Simple Moving Tips Box #108 headed for the basement Since our recent move, I have received numerous requests for any simple moving tips I might have to share. Yes! I certainly learned a lot through the process and learned the best tip (#3) from a dear friend who had moved some 30 times! I knew she properly had it down and were worth taking note. Nutella Mug Cake I have been experimenting with different mug cakes every since I heard about them about a year ago. None of them have been winners. They were either too chewy, too dry, or not sweet enough.

Cast Iron Cookware Why Use Cast Iron? I'm convinced that "non stick" surfaces, such as teflon, are toxic. Newer products come out that sound better, but I cannot help but think that folks just have not yet learned how toxic the new surfaces are. I personally avoid all chemically treated cooking surfaces, aluminum and copper. Cooking with cast iron helps people get more iron in their diet to build more red blood cells. Doctor's recommend that those with anemia cook with cast iron. Honey Lemon Apple Jam Recipe For months now, I’ve been working on finding a way to make a jam from apples that is satisfying and, well, jammy. The problem with apples is if you try and cook them raw with sugar, which is the way you approach the fruit in most jam recipes, the apples don’t break down. They stay hard and firm, releasing little of their sugars and leaving you with a final product that is closer to marmalade than jam. In some recipes, such as my Cranberry-Apple Jam, this isn’t such a bad thing. The cranberries and sugar do the jammy work, and the apples add nice texture and mouthfeel.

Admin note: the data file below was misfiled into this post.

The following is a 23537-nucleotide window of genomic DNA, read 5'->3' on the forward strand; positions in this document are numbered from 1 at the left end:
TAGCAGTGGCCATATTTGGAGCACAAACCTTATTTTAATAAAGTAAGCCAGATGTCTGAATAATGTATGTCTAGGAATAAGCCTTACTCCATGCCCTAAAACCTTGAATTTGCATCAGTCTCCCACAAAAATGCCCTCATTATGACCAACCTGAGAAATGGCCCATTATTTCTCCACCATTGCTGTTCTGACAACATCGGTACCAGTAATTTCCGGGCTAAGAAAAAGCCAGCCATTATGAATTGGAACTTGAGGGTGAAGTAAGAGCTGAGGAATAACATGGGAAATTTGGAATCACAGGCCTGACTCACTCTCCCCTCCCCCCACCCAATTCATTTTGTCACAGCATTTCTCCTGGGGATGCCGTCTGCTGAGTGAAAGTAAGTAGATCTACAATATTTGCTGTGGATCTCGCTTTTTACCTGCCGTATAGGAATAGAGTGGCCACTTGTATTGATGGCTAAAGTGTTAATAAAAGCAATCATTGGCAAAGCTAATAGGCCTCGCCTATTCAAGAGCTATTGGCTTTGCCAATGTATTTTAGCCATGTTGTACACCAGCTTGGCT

Baked Corn Dog, Muffin Style By Macki West | We don’t eat a lot of corn dogs around here, but my daughter has recently become quite the fan. I just can’t feed my kid a hot dog covered in fried cornbread, but I want to satisfy her craving. BBQ Bruce Handrail Grill Bruce is the ideal grill for the balcony! Barbecuing on your balcony becomes a real enjoyment with the Bruce Handrail Grill. Times where the usual wood-coal-grill blocked the passage way and didn't leave any space for tables and chairs have ended. Bruce offers summery barbecuing and get-together on the homely terrace, instead of overfilled parks and bathing grassland.

Planting A Pineapple Did y’all know that you can take this and turn it into… This? And that this will eventually produce… This? Cast Iron Cookware Finishing - The Cast Iron Collector: Information for The Vintage Cookware Enthusiast Another reason vintage cast iron cookware is coveted by collectors and cooks alike-- in addition to the fineness and lightness of castings typically seen prior to the advent of factory automation-- is the extra effort manufacturers put into finishing their products. "Finishing" in this case refers to mechanical, post-casting, value-adding processes, as opposed to "a finish" such as plating or a hammered surface texture. Various finishing techniques were employed, and were often dependent on the type of pan. Some makers offered nearly their entire lines in more than one finish, which the consumer could then choose from based on cost. The following are descriptions of the various levels of cast iron cookware finishing.

Cast Iron Seasoning - The Cast Iron Collector: Information for The Vintage Cookware Enthusiast Initial SeasoningOnce free of rust and previous build-up, the pan must be given an initial seasoning. This first layer of polymerized fat will help prevent the return of rust and provide a foundation upon which to build a good, slick new coat of long term seasoning. Methods for basic seasoning vary. Most people just end up adopting a routine that has proven successful for them and sticking with it.